This has the effect, he says, of making Lebanese expensive to fire. “From a cost-benefit analysis, it’s not easy to replace the Lebanese with [a] non-Lebanese working population,” he said.
Hamdan added that the high number of Lebanese expats in Saudi Arabia was a large source of economic revenue, with the average expat staying for about five years.
“To be frank, we don’t have much information on the magnitude of the [recent] events. I feel that a mass deportation of Lebanese from Saudi [Arabia] would not be the most practical tactic for them, but we might see some layoffs here and there.”
The current political debacle between Saudi Arabia and Lebanon is by no means the first instance in which anti-Iranian sentiments forced Lebanese migrants – Shiites in particular – into an unstable situation.
Throughout 2015, the UAE deported hundreds of Lebanese workers and their families. Most were reported to be Shiite, but UAE Ambassador to Lebanon Hamad Saeed al-Shamsi denied the deportations were politically motivated.
“It is not a political issue between the two countries ... we are not targeting a specific segment of a specific sect. Such claims are totally untrue,” he told the Daily Star in July 2015 after 70 Lebanese nationals were expelled.
In February 2016, over 120 Lebanese nationals working in Saudi Arabia were deported, the majority also being Shiite. The round of deportation followed reports that Saudi Arabia, the UAE and Bahrain had produced lists of Lebanese expats thought to have links with Hezbollah.
Days after the mass deportation in Saudi Arabia, the Gulf Cooperation Council officially classified Hezbollah as a terrorist organization.
Such precedents have seemed to fuel general anxiety among Lebanese expats. Both Ghassan and Nour noted that social media as well as communication over WhatsApp were being closely monitored .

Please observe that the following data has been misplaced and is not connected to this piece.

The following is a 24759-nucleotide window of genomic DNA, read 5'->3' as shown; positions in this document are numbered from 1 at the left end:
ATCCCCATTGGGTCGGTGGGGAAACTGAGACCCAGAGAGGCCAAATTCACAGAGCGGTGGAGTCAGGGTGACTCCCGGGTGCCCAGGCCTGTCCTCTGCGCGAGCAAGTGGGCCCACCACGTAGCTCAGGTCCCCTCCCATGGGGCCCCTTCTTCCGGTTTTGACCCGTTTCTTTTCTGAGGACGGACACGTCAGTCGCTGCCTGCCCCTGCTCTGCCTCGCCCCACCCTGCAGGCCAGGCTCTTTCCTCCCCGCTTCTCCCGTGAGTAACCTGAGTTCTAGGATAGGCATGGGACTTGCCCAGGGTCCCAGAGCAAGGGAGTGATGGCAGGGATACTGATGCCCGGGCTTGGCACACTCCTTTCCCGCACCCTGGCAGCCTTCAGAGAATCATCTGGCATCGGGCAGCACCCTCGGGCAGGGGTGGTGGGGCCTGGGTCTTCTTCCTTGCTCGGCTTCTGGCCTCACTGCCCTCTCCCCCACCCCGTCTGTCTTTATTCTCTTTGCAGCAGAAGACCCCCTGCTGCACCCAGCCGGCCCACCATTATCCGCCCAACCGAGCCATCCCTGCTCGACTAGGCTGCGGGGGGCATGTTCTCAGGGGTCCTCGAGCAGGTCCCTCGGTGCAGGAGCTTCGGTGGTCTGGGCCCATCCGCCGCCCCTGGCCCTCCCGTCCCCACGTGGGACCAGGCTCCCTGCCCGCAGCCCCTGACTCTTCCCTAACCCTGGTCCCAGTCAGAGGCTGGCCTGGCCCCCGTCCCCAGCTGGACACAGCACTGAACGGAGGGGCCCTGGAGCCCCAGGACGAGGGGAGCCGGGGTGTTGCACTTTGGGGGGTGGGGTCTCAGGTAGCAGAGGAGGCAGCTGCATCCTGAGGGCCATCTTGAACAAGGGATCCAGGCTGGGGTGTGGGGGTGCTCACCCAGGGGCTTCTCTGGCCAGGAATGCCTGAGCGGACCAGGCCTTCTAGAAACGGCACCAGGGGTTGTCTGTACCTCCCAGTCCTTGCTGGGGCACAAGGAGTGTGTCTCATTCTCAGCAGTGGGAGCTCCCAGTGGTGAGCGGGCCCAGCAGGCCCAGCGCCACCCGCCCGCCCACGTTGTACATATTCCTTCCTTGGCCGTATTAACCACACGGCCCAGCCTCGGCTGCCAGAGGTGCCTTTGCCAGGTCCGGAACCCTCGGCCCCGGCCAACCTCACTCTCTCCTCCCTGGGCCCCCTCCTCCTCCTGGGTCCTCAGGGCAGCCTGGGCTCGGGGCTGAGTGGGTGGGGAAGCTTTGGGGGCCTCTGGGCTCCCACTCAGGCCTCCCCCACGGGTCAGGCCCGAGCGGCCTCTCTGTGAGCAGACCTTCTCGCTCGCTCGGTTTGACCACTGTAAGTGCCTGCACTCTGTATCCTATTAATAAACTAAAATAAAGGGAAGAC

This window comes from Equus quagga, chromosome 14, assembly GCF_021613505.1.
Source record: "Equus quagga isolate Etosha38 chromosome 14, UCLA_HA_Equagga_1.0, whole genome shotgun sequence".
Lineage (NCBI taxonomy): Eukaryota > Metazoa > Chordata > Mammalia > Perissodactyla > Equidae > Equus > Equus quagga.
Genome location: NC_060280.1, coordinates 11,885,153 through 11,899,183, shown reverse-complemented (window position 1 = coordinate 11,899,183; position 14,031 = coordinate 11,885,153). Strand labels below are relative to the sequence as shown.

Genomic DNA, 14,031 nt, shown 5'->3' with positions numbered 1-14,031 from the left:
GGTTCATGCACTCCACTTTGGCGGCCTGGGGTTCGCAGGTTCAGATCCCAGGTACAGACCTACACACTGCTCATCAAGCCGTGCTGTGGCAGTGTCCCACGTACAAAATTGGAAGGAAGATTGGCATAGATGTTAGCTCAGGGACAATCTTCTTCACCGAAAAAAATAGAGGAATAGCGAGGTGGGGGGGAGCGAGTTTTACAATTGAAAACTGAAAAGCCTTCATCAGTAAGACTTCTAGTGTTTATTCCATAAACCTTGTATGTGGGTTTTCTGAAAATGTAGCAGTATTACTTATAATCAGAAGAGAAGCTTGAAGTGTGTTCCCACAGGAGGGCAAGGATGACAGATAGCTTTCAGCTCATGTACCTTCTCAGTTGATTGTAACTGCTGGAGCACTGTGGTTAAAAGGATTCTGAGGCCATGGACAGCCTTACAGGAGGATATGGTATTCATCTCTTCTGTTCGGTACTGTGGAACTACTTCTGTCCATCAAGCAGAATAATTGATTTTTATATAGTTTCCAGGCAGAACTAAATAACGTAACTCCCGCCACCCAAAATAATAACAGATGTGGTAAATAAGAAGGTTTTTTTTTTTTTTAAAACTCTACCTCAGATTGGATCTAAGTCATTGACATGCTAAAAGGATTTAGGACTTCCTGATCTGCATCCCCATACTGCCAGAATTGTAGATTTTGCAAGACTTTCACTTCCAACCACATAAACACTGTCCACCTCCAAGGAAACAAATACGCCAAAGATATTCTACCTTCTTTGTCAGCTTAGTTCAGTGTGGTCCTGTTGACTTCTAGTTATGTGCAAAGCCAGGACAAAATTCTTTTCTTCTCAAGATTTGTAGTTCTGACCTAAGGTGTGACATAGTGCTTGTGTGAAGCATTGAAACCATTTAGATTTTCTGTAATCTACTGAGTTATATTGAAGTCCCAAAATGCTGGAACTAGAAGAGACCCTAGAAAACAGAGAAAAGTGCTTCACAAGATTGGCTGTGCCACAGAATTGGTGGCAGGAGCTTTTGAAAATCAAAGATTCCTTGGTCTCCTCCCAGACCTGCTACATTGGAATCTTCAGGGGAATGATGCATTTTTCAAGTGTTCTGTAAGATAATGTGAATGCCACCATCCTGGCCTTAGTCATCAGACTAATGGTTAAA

A longtime ban on Whatsapp and similar online calling services such as Skype and Viber was finally lifted at the end of September as part of economic reforms in Saudi Arabia. However, Adel Abu Hameed, spokesman for the Saudi telecoms authority, the Communications and Information Technology Commission, publically warned that all calls would be monitored.
However, a 32-year-old male also working in Riyadh spoke with The Daily Star with relative ease, saying little had changed for him.
Jad, who also asked for his name to be changed, commented that constraints on social media has been a long-standing unspoken provision that all expats have adhered to.
“Perhaps now, there are more concerns given the situation,” he said.
Despite the uncertain political future, all three agreed that daily life has continued normally. While closely glued to their phones and TVs monitoring the news, they all told The Daily Star that they have continued going to work, seeing friends and carrying on with their daily lives with little change.
“Are we worried? Yeah we are worried, everyone is worried, but everything is continuing as normal,” Ghassan said.